What do you do when you buy too many carrots? You could roast them. You can eat a single carrot. You could stew them (eh, gross). But I made soup. For this soup, you’ll have to do two separate processes: roasting the carrots and then the base.
This recipe for vegan bolognese I started messing around with over a year ago. I’m trying to eat more plant-based foods, because, you know, the planet, etc. It’s a struggle but I try! So here’s a vegan bolognese.
This kimchi fried rice is something I made very quickly last Friday after a morning full of meetings, an afternoon full of errands, and then having to go pick up a friend at the airport. It’s quick, tasty, and ugly delicious. Also, if you’re anything like me and you always keep kimchi, eggs, and green onions in the fridge—you’re golden for this one.
Picture this: It’s a slow weekend morning and you have a little extra time to make your eggs a little more perfect. Why not treat yourself in a simple way? Slow, luxurious scrambled eggs are very easy to make, and they make you feel like royalty.
Shakshouka is a dish that I’ve been making for years and in different iterations. So naturally, when I saw that one of my favorite Instagram accounts TheDelicious made a green shakshouka, I was like… uhm I need this. There’s something about Sarah (the lovely woman who owns the account) that embodies the true beauty of food, and as her handle and blog describes, how delicious life can be. One of her recipes that I just adore is a green shakshouka. I took it and made my version.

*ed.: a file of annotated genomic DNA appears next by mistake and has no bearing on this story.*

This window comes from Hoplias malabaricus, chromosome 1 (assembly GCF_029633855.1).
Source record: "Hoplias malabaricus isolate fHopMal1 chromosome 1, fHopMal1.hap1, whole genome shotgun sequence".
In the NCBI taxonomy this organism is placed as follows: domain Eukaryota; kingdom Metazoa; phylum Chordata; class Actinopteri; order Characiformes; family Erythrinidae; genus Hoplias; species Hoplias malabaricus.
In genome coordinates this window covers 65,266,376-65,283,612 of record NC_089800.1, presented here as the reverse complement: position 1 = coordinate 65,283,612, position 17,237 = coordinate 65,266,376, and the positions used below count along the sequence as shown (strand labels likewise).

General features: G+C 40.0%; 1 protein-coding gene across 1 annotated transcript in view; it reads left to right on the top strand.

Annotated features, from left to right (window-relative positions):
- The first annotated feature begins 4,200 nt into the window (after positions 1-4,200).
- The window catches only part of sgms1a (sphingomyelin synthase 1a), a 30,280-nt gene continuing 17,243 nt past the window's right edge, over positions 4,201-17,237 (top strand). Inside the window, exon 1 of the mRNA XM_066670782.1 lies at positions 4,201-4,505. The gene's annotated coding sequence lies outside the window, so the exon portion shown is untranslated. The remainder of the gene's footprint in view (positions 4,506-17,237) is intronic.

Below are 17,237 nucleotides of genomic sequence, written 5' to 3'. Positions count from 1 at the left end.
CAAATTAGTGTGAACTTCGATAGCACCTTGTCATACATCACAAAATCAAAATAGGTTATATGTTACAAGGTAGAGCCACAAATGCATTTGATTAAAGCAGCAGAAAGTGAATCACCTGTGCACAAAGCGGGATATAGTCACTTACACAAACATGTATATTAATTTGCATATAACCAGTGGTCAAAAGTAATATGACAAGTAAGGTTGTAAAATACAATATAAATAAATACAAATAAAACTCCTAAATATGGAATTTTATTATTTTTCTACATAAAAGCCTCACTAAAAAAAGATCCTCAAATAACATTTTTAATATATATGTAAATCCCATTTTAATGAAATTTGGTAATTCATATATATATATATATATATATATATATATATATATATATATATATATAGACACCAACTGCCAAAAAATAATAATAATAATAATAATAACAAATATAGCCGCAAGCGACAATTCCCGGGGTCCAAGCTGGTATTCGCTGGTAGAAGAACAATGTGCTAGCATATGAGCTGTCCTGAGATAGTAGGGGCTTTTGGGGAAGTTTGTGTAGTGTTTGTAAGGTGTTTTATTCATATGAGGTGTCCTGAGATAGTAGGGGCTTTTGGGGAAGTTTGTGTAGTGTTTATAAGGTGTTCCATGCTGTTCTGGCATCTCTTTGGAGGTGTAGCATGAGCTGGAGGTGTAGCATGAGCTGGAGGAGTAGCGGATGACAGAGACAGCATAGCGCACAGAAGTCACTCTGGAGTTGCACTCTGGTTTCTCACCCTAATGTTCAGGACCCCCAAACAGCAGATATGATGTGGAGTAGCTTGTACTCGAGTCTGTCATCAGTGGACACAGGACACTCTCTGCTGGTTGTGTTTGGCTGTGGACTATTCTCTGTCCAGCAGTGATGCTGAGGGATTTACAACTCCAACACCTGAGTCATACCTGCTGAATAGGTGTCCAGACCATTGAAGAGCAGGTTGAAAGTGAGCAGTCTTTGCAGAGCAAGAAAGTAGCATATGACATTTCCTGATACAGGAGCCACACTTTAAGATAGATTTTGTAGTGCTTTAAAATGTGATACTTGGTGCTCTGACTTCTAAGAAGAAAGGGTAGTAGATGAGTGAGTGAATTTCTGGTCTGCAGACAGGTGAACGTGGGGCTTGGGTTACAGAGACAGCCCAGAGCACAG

Sunday mornings are always easygoing at my place. No alarms and no rush; just a flow of “do as you please” in the air. Today was no exception. I sat on the couch and with a cup of green tea watched an episode of Chef’s Table. It left me stunned. It features Jeong Kwan, a Buddhist nun who resides in a temple in South Korea and cooks vegan cuisine in the most spiritual way I’ve ever seen in my life. I really identified with her approach to food because of her sense of community and communication. “With food we can share and communicate our emotions. It’s that mindset of sharing that is really what you’re eating. There is no difference between cooking and pursuing Buddha’s way.” Man did this inspire me for today. I embodied her mindset and went off to cook a beautiful Shakshouka brunch with some intimate friends. A few had never tried this before and I was beyond excited to make it for them. Over bloody marys we chopped crisp bell peppers and roasted …